Woman gets 10 to 15 years in murder of truck driver

Woman gets 10 to 15 years in murder of truck driver

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First, Trena Arant lost her job and her children to methamphetamine.

On Tuesday, she lost her freedom.

And, for the second time in two weeks, James Hagan's family sat in the courtroom, listening to an attorney and a judge recount the drug-soaked violence that led to their loss a year ago at Shoemaker's Truck Stop west of Lincoln.

They heard how Arant and Kenny Gass, both high on methamphetamine, went to the truck stop to try to get money to buy more of the drug.

They heard how Arant got into Hagan's truck, followed by Gass, who stabbed him. How the two, who had met just a week earlier, dumped the 50-year-old Elsie trucker's body in a Seward County ditch, brought the truck back to Shoemaker's and cleaned it. How they stole Hagan's checks and left.

"It is clear methamphetamine has caused (Arant) to do something that ruined her life and caused the Hagan family to lose a husband, a father, an uncle," said Sean Brennan, her attorney.

Then Hagan's family heard Lancaster County District Judge Paul Merritt disregard Arant's request for intensive probation and sentence her to 10 to 15 years in prison for being an accessory to second-degree murder. The charge carries a maximum penalty of 20 years in prison.

The Hagan family could not be reached to comment, and Arant's family members declined to comment.

Merritt also sentenced Arant to consecutive six-month terms in jail on three counts of misdemeanor forgery. The forgery sentences are also consecutive to the accessory charge. Merritt gave her credit for 369 days she's already spent in jail.

Last week, Merritt sentenced Gass to life in prison for second-degree murder.

Both Arant, 25, and Gass, 34, were originally charged with first-degree murder.

Hagan left his home on Sept. 4, 2003, and authorities found his truck at the truck stop four days later. His body was found Sept. 13 in a Seward County ditch. He'd been stabbed six times. Police later arrested Arant and Gass after the two forged Hagan's checks.

Prosecutors initially argued that Hagan was murdered while the two were carrying out a plot to rob Hagan, a form of first-degree murder. Later, prosecutors said they couldn't prove the robbery plot - and with it first-degree murder - and so agreed to reduce the charges.

Central to the reduced charge against Arant was a polygraph passed, Brennan said.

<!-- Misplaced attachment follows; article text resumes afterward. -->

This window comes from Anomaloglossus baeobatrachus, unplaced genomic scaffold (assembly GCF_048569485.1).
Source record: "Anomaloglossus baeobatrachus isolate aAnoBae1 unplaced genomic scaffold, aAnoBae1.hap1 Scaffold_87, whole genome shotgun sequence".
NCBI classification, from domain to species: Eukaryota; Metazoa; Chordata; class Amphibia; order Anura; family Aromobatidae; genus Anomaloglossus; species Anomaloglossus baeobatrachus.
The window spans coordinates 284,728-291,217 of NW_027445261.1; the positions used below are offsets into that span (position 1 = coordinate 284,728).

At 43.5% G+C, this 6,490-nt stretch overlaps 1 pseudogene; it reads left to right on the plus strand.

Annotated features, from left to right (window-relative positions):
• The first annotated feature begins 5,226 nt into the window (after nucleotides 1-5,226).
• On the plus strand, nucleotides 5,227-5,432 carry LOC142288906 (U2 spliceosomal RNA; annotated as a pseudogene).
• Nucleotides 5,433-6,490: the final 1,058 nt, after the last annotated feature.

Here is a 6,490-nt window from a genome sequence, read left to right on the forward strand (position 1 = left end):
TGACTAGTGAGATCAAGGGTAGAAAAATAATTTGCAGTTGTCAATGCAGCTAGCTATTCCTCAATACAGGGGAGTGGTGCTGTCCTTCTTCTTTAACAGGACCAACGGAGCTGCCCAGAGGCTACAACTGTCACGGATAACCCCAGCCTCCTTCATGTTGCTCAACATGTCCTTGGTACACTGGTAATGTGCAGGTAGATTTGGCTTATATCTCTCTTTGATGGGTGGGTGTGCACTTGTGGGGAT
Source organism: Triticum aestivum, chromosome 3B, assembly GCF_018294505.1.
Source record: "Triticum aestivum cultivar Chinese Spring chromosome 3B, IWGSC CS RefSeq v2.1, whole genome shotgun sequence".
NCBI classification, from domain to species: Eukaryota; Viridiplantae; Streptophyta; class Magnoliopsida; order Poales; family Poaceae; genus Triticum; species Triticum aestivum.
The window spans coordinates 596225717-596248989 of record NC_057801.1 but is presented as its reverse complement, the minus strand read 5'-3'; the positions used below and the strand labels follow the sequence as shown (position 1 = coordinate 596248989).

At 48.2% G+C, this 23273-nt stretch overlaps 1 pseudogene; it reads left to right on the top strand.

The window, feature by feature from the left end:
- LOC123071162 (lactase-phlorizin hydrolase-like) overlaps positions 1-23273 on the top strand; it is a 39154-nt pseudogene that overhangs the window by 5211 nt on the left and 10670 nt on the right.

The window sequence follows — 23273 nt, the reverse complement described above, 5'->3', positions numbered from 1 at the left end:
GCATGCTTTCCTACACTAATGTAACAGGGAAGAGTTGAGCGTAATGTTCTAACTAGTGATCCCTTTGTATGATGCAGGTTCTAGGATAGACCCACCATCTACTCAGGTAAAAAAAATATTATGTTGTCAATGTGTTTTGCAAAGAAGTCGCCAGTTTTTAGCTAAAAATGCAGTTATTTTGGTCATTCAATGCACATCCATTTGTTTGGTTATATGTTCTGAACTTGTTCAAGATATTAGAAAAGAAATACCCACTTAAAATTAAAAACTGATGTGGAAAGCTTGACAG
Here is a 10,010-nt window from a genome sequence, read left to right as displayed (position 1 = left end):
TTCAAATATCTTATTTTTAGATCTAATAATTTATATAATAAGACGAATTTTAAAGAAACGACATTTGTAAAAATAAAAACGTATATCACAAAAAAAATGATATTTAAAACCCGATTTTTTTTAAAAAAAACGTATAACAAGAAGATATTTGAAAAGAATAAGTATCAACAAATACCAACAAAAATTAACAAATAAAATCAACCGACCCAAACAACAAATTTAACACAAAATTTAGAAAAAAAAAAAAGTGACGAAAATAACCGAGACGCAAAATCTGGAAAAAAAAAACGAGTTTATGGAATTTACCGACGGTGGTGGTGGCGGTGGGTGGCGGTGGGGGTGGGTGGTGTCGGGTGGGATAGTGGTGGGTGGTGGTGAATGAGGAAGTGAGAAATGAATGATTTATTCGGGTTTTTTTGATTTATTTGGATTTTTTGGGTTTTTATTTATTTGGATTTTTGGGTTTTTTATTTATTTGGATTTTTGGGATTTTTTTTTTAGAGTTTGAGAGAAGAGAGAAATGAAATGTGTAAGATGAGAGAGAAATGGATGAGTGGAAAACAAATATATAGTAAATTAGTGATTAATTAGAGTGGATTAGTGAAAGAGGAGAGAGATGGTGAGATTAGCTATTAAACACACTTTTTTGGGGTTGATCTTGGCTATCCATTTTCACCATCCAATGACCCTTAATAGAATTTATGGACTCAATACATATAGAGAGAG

In it, she said she didn't know Gass was going to kill or rob Hagan.

Gass threatened her, Brennan said, and told her to get into Hagan's truck and have sex for money.

She made matters worse, Brennan said, by not reporting what had happened.

Before she was sentenced, a tearful Arant said she was sorry.

"If there was anything I could do to stop it, I would have," she said. "He wouldn't let me."

Brennan argued that his client, who was accepted into St. Monica's substance-abuse treatment program, should be sentenced to intensive probation so she could overcome her addiction and other problems.

She had a troubled childhood, he said, and grew up in California, Washington state and Missouri.

At 14, she got involved with a 19-year-old man who was physically abusive. The couple had three children and two years ago moved to Nebraska. When the man went to jail for domestic violence, Arant began using methamphetamine, Brennan said.

By September 2003, she was using it daily and had hooked up with those who used and sold the drug.

As he did in the Gass sentencing, Merritt acknowledged the role methamphetamine played in Hagan's murder. But he also noted the level of violence and said probation was inappropriate.

Assuming she receives the maximum time for good behavior in prison, she will be eligible for parole in about five years.

Gass, who was sentenced to life, could be eligible for parole in as little as 10 years if his attorney wins an appeal he's said he plans to file.

When Merritt initially sentenced Gass to life in prison he didn't impose a minimum number of years, which meant the minimum automatically became 20 years.

With time off for good behavior, Gass would be eligible for parole in 10 years.

Merritt amended the sentence to clarify that he did not intend Gass to be eligible for parole. In a similar case in Saunders County, the Nebraska Supreme Court said the original sentence should stand.

Reach Margaret Reist at 473-7226 or mreist@journalstar.com.

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